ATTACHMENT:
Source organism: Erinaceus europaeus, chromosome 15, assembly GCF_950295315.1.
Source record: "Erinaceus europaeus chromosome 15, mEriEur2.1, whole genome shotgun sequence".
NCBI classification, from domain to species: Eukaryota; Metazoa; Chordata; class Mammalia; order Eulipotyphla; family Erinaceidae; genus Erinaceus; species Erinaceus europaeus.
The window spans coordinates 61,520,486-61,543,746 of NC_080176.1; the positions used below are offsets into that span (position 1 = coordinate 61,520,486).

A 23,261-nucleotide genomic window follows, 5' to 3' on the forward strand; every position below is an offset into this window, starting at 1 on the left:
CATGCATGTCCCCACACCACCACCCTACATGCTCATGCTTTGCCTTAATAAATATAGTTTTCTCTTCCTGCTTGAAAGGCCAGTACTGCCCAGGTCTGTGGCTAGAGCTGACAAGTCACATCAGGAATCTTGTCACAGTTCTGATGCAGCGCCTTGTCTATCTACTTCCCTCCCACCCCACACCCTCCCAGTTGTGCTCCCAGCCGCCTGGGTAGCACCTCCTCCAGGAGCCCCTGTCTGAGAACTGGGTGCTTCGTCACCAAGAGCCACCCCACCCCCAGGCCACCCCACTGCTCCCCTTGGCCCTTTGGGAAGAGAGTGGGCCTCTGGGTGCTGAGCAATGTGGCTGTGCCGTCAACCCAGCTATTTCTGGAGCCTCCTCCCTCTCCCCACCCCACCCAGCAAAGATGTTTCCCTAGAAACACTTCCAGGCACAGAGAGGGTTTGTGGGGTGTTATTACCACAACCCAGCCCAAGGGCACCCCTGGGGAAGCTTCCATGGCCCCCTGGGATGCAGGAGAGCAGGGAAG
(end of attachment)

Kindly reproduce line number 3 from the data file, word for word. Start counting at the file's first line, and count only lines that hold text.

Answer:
NCBI classification, from domain to species: Eukaryota; Metazoa; Chordata; class Mammalia; order Eulipotyphla; family Erinaceidae; genus Erinaceus; species Erinaceus europaeus.